Off the coast of New Zealand, in the Tasman Sea, huge granite cliffs rise 3,900 feet or more, and plunge 300-1500 feet under the surface of the water. These mountainous structures, carved by ancient glaciers, are the fjords of the Milford Sound.
Milford Sound is home to some of the world’s most unique flora and fauna. Ancient clams called brachiopods are buried under the floor of the fjord, and have had no need to evolve for over 300 million years. The world’s largest population of black coral trees also lives under the surface. Related to sea anemones, the coral colonies’ lifespans are over 4000 years and they are among the oldest continuously living organisms on the planet. There are approximately seven million of the colonies in Milford Sound. Black coral trees can be seen through the Milford Discovery Centre and Underwater Observatory.
Dolphins, New Zealand Fur Seals, and Fjordland Crested Penguins also frequent the waters. Lucky visitors will see the occasional whale that wanders into the fiord from the Tasman Sea. Dolphins swim alongside the Milford Sound Cruise Ships and show off for their guests. Groups of penguins pop in and out of the water, while the fur seals rest on the low rocks.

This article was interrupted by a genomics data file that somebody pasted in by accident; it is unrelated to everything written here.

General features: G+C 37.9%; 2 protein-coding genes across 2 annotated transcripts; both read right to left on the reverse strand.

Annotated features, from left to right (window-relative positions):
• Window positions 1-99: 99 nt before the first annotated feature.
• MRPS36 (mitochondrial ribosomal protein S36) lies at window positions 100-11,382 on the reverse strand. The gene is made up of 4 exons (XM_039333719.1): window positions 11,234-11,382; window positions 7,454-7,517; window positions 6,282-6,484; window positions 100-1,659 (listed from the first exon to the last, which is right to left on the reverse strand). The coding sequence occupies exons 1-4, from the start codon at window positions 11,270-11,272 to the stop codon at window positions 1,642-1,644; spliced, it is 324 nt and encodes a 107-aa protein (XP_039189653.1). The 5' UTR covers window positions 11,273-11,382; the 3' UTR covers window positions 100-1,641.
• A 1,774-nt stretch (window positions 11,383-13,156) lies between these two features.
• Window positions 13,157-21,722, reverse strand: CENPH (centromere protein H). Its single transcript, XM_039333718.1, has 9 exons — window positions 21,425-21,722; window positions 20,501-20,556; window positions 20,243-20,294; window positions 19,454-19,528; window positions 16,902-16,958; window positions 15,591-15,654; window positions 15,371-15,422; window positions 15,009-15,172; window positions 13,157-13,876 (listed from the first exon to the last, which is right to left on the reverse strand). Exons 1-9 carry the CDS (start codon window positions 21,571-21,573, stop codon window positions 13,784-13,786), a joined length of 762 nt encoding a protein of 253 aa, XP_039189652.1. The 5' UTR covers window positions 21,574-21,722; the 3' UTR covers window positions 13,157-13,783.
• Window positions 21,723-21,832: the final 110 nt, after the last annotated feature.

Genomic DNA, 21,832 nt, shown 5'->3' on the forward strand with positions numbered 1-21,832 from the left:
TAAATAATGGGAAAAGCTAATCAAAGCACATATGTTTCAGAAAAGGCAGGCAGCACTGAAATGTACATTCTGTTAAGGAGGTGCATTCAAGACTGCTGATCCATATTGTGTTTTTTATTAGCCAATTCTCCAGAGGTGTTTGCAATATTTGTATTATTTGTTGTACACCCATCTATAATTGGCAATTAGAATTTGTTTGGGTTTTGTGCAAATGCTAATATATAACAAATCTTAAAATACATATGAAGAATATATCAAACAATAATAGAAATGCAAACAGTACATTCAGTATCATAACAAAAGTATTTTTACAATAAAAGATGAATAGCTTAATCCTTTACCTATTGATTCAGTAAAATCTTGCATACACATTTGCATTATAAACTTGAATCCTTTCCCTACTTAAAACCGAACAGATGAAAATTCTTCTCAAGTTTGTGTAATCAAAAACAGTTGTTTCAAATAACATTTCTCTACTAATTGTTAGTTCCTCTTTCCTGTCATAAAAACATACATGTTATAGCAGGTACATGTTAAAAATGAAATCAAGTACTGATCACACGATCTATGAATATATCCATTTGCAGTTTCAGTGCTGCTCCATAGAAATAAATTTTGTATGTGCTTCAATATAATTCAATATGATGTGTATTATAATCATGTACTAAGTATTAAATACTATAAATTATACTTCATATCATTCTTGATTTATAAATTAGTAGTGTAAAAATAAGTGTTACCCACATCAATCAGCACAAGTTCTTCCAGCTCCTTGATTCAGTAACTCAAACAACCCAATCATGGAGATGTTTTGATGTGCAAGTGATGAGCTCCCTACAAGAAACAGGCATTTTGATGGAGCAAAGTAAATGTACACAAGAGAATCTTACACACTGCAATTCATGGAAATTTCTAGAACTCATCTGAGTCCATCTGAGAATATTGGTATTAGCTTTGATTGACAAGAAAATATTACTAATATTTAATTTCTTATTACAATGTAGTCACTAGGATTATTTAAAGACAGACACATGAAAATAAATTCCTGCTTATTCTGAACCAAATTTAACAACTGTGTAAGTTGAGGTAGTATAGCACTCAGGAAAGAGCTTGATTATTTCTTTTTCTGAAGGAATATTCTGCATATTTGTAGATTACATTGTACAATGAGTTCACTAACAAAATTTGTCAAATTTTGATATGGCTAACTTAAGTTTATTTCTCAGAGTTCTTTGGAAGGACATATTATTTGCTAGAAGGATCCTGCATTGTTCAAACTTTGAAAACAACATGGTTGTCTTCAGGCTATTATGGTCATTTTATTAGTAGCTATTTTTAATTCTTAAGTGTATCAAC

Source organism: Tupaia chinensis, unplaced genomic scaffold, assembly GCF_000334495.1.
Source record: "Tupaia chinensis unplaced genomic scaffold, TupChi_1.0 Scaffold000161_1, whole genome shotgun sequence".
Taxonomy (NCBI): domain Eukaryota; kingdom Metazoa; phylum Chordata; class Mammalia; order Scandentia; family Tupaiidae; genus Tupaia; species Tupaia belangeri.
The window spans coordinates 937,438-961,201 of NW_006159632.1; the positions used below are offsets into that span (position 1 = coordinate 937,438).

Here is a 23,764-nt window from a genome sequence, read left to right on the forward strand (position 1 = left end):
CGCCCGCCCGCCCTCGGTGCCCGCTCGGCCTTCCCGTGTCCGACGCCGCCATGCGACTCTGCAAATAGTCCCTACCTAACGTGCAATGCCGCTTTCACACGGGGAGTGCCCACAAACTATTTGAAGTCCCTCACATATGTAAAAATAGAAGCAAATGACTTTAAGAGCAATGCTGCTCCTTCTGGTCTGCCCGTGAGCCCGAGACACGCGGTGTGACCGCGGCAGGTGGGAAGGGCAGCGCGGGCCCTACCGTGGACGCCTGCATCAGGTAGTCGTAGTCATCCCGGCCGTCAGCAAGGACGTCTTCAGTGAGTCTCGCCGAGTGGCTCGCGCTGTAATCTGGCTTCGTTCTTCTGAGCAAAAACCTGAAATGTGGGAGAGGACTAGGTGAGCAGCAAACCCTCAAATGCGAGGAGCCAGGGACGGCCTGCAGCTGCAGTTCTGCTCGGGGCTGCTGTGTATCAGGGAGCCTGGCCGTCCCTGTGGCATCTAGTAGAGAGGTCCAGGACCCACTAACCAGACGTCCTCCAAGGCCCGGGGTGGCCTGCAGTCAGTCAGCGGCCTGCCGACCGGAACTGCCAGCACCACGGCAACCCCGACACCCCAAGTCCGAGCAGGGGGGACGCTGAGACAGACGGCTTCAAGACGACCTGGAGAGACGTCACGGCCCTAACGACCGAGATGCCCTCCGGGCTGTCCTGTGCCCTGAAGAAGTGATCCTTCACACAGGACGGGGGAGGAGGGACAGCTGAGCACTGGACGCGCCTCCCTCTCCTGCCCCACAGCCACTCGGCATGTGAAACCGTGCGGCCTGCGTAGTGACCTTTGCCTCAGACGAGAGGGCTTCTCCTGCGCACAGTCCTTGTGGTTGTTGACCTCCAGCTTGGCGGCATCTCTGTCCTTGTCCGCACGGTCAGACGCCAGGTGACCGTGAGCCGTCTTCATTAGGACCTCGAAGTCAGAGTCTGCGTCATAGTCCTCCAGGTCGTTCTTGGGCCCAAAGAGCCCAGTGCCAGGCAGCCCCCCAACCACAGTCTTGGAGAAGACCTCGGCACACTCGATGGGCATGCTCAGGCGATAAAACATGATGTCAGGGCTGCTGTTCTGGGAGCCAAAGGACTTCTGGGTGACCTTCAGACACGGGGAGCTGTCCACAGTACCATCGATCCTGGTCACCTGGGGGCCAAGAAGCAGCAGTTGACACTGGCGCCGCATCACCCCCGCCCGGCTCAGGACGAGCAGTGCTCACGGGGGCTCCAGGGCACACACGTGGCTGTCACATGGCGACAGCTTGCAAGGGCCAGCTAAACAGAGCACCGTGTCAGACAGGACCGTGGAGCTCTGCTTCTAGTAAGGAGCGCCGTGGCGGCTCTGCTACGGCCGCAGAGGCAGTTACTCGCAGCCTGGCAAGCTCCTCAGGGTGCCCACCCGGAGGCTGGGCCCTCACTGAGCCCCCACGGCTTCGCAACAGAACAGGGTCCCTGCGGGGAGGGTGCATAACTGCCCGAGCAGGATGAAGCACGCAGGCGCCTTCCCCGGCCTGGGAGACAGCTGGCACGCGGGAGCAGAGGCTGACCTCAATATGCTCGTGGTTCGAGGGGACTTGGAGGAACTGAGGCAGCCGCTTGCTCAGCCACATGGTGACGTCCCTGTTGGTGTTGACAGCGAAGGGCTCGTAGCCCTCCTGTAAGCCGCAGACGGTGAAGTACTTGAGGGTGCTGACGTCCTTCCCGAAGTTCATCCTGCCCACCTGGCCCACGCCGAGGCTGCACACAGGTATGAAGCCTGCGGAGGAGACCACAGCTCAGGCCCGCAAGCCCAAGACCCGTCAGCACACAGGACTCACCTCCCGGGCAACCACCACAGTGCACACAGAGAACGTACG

The fjord gets over 20 feet of rainfall every year, feeding its two permanent waterfalls. Good weather is a bit of a long shot, but rains only serve to create hundreds of temporary waterfalls that sporadically appear on every cliff. If the sun does decide to peek out of the clouds, expect a rainbow at the bottom of every misty waterfall.
Milford Sound is New Zealand’s most popular fjord, because it is the only one that can be reached by car. Milford Road is a steep five hour drive from Queenstown, but the determined traveller will find that the stunning scenery and Lord of the Rings landmarks make the journey as delightful as the destination.